Counting on Accountability

At WestCAST, I had the opportunity to see Dr. Eugene Kowch (@ekowch) speak on the topic “You Got a Job Yet?” While the presentation wasn’t specifically on teacher accountability–rather it was about the national job market for teachers and how to best maximize the opportunities of getting hired–he made an interesting point. He said that teacher accountability should involve “mutual assessment of teaching practices with respect to outcomes.” That stood out to me big time.

I’m not a fountain of knowledge about teacher evaluation by any means, but from what I’ve learned and can see, the system the the US has isn’t working. In Canada, there seems to be less of a push for teacher evaluations. This is good, but perhaps we need to forge a new path that ensures that all teachers are pushing for excellence all the time.

We’ve all see him or her: the teacher that is just putting in time for the last five years or the teacher who pulls a binder off the shelf and teaches the same course the same way every year for twenty years, regardless of which faces they have in front of them. Don’t get me wrong, sometimes these teachers are on to something, but by-and-large, I beg to differ.

The majority of teachers aren’t like this, but the ones who are coasting and not putting in an effort to teach young people maybe need a push to get back into what they used to love to do, which is making a difference.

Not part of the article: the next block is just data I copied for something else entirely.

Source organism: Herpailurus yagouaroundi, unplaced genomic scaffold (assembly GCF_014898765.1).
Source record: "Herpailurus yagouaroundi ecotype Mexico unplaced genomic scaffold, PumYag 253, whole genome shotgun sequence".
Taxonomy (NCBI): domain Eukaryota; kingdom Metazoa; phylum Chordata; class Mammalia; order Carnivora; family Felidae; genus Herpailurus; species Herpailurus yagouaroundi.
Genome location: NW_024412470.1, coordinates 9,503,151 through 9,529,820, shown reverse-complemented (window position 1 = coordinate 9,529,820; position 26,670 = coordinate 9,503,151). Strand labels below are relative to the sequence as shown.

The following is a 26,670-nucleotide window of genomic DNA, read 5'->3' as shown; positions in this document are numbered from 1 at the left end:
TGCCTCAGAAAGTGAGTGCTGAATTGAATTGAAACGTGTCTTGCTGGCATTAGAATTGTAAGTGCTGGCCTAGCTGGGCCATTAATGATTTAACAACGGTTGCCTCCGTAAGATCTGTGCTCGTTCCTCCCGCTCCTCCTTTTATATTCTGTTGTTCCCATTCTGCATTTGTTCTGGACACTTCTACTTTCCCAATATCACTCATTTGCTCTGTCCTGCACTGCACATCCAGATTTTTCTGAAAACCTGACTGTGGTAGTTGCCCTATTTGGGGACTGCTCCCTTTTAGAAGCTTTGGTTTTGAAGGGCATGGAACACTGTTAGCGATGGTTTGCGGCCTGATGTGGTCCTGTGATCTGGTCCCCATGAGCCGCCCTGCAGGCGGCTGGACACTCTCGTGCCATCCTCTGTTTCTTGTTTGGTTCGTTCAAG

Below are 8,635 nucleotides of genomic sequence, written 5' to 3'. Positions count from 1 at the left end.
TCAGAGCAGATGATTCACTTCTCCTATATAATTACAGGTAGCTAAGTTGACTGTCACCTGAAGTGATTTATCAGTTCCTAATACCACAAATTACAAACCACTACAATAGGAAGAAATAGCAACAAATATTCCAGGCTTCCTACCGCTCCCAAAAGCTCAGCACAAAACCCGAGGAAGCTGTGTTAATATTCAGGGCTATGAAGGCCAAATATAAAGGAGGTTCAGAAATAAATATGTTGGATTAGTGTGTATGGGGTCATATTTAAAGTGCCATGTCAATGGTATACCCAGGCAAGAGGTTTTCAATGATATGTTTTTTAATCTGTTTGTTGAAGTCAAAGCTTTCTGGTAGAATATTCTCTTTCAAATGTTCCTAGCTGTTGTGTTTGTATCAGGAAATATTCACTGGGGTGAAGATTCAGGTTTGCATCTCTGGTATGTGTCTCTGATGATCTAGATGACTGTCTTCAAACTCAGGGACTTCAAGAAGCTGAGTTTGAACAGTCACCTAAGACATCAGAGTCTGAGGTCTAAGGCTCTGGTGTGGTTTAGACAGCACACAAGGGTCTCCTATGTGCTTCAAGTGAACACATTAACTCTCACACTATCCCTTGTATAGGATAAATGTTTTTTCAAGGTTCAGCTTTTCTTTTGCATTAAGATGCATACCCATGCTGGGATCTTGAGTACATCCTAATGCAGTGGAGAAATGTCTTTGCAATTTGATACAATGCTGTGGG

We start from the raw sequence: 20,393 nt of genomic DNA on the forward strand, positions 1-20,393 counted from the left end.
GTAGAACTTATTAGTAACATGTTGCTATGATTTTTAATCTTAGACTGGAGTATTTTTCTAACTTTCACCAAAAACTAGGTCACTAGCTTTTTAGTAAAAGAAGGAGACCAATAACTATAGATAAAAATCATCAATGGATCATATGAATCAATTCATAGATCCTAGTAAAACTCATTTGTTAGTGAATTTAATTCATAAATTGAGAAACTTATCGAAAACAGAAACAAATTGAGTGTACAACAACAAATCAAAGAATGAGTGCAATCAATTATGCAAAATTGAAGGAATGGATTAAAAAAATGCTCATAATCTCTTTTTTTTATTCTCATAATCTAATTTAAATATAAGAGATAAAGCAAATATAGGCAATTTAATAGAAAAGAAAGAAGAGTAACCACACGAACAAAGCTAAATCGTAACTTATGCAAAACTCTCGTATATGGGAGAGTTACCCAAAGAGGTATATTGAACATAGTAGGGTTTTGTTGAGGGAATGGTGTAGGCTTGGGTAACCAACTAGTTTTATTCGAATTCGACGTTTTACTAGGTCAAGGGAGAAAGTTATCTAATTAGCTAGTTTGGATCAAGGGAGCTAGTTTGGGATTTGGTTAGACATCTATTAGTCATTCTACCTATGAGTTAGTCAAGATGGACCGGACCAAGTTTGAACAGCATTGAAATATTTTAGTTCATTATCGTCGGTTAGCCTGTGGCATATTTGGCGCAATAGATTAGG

Dr. Kowch’s “mutual assessment” sounds like a pretty good deal for this. Just as teachers assess students, should students, the community, and coworkers have the opportunity to assess teachers. Note that I chose the term assess, just as Dr. Kowch did. I do not think that teachers should be evaluated (i.e. graded, put in a hierarchy, etc.), but I do think that getting feedback on strengths and weaknesses is valuable.

In my internship, I had all of my students fill out an assessment form regarding my teaching practices, and it was so valuable. Not every form was particularly helpful (although there were many that were), but as whole, I got a great feel for how the students felt I was doing. It held me accountable, and I am grateful for that.

Feedback is good. We love to give feedback, so why wouldn’t we want some in return?

One thought on “Counting on Accountability

  1. Really interesting post, Sara. I completely agree that feedback is extremely important – it is too bad that our American colleagues don’t have this option. No Child Left Behind is, by far, the worst piece of legislation that exists when it comes to providing teachers with constructive feedback about their teaching. It would be interesting to see if the United States Government would consider looking at student feedback as an objective means of evaluating their teachers – it would be an excellent way to move away from simply evaluating a teachers’ worth based on how well students do based on standardized examinations.

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